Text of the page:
Theanine Neuroprotective, Stress Reducing, Sleep Quality Improver

By Durk Pearson & Sandy Shaw

Theanine was isolated from green tea as a flavor constituent by Sakato in 1949. A 1998 paper (unfortunately in Japanese)3B was said to show that oral intake of L-theanine caused a feeling of relaxation in human volunteers; the study was cited in a 2000 paper.4 The latter paper4 reported on a study that showed that theanine can modulate the stimulating effects of caffeine, thus acting as a relaxant, in 9 week old Wistar rats.T he final ingredient in our Productive Sleep™ is theanine (gamma-glutamylethylamide), an amino acid found in white and green tea. It can pass the blood-brain barrier and, in fact, has been shown to have neuroprotective effects in the brain that include protection against the injury induced by transient forebrain neuronal ischemia,1,2 oxidative stress in the brain,3 reduced brain cell death due to stroke in mice3A and reduced stress induced by a mental arithmetic task in human volunteers.6 (Most people find mental arithmetic very stressful!) We expect that, since theanine protects against transient forebrain neuronal ischemia, it would also provide protection from the reduced brain oxygenation caused by sleep apnea.

In the rat-caffeine study,4 the rats had electrodes implanted in the cortex, hippocampus, and amygdala of their brains in order to follow changes in EEG as a result of treatment. After caffeine administration (0.970 mg/kg b.w., similar to what a person would get from a cup of tea or coffee), the researchers observed “a remarkably fast wave in the cortex and amygdala, and a rhythmical wave in the hippocampus … in the stimulant condition after caffeine administration compared with at rest.” Slow waves were also observed in the cortex and amygdala. The EEG changes indicated that 5 μmol/kg (0.970 mg/kg) b.w. (body weight) is the minimum dose of caffeine as a stimulant.

Ten minutes after i.v. administration of the caffeine, the rats were treated by i.v. with various doses (0, 5, 10, 25, and 50 μmol/kg (0.871, 1.742, 4.355, and 8.710 mg/kg) b.w. of theanine. Results showed that a suppressive effect of theanine on caffeine stimulation emerged at higher than 10 μmol/kg, (1.742 mg/kg) b.w. of theanine. At very low doses (2 μmol/kg (0.348 mg/kg) b.w.), however, theanine exerted a stimulatory effect.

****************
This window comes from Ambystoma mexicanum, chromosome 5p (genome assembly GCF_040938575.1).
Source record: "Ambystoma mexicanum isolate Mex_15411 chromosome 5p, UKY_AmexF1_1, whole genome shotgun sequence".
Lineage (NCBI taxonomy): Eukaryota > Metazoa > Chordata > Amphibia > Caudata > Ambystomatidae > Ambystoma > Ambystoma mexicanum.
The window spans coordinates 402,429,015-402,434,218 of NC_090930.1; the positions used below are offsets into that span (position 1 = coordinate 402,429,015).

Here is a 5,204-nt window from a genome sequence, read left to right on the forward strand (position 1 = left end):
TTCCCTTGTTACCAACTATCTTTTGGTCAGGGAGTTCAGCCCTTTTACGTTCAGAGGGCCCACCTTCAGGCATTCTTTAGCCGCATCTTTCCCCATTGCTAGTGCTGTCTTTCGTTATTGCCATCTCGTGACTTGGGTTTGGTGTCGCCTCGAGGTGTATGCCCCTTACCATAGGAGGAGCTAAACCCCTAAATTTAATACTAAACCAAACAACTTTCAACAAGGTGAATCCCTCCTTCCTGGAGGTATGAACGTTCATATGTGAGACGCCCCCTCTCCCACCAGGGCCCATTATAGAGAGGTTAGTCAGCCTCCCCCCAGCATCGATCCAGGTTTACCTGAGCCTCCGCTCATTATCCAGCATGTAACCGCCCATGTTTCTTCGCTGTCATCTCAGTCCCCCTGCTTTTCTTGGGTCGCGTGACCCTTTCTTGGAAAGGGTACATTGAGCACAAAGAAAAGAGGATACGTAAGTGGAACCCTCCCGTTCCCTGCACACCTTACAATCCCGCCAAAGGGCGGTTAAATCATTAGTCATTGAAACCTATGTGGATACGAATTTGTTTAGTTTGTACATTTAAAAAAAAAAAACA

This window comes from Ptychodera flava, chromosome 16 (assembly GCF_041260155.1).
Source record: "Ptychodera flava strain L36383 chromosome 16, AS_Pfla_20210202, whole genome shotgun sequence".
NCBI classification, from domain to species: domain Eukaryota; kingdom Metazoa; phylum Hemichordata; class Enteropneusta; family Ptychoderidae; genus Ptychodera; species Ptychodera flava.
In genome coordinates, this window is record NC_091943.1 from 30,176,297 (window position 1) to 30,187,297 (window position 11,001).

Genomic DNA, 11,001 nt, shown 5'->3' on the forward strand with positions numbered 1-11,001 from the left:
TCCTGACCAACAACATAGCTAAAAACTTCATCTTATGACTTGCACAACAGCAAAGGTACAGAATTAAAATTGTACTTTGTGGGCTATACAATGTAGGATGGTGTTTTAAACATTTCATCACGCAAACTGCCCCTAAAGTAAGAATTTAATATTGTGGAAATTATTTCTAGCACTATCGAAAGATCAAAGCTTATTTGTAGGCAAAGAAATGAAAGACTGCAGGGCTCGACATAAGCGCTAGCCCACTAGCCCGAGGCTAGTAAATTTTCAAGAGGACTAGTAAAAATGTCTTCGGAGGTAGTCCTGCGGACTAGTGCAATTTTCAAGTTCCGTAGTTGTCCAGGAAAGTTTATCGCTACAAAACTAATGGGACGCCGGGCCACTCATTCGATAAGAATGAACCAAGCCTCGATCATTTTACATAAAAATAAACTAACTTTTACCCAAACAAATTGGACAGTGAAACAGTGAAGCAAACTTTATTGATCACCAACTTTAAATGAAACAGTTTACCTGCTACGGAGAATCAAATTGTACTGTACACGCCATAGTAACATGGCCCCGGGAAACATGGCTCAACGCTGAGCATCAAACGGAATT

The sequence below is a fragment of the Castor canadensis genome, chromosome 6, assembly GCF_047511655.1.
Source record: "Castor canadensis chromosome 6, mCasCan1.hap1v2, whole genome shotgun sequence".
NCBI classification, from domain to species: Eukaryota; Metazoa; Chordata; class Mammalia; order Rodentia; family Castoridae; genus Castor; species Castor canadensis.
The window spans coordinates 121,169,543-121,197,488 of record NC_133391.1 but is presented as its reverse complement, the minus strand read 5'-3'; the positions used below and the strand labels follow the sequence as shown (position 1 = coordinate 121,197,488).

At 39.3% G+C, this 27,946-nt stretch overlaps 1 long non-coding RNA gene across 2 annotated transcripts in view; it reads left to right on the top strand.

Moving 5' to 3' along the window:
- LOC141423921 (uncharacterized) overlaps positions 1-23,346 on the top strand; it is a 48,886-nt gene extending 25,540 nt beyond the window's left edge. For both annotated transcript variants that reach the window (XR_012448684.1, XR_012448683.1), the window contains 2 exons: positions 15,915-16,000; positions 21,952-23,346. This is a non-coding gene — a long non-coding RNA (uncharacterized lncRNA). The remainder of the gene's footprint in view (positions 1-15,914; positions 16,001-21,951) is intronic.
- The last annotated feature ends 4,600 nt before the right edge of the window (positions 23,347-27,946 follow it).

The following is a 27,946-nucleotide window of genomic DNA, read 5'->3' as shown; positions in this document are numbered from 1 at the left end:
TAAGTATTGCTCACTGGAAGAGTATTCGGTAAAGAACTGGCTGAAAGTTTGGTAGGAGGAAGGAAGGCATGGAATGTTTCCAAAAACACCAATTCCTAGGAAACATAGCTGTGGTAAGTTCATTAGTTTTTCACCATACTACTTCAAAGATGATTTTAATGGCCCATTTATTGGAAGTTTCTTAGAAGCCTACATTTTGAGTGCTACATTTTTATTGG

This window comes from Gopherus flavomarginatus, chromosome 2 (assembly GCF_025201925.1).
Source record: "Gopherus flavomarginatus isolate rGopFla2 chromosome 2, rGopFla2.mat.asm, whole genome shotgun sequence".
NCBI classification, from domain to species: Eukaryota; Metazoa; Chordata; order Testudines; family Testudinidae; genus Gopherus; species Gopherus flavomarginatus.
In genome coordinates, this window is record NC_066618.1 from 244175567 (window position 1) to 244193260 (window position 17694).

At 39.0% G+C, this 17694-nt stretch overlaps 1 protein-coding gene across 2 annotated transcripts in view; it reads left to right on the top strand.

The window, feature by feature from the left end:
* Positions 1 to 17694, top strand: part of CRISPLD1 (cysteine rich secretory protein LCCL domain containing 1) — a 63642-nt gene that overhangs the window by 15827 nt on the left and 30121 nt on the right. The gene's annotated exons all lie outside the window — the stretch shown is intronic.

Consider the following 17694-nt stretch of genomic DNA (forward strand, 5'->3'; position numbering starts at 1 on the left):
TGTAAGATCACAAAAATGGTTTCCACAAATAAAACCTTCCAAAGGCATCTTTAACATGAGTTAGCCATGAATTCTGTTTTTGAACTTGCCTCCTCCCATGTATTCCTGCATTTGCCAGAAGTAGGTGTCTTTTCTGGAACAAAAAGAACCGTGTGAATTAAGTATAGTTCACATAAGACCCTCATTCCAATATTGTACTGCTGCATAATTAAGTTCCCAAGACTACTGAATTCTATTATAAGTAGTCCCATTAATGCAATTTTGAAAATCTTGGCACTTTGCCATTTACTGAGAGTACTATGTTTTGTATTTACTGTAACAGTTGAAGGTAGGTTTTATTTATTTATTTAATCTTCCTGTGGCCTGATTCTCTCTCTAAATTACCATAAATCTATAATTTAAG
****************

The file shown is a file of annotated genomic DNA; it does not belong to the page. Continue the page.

This rat EEG study is consistent with the reports of theanine inducing feelings of relaxation and improved sleep quality5 and reduced physiological stress responses during a stressful task situation6 in human subjects that has appeared in recent research. Although theanine has been linked to improved sleep quality, it has also been reported to produce no drowsiness in humans.6B

Theanine Partially Counteracts Caffeine-induced Sleep Disturbance in Rats

In another recent (published this year) study of the effects of caffeine on sleep in rats,7 researchers found that 22.5 mg/kg and 37.5 mg/kg of theanine (but not 75 mg/kg or 150 mg/kg) significantly reversed the caffeine-induced decrease in SWS (slow wave sleep) but didn’t significantly affect the caffeine-induced increase in wakefulness or the decrease in REM sleep. This study used a much higher dose of caffeine than the Kakuda et al study4 discussed above (7.5 mg/kg intraperitoneally v. 0.97 mg/kg i.v.). Though none of the doses of theanine in this study reduced the time it took (latency) to sleep for an hour, the lowest dose of theanine produced a trend toward reduced latency that did not reach statistical significance, but came close (p=0.054).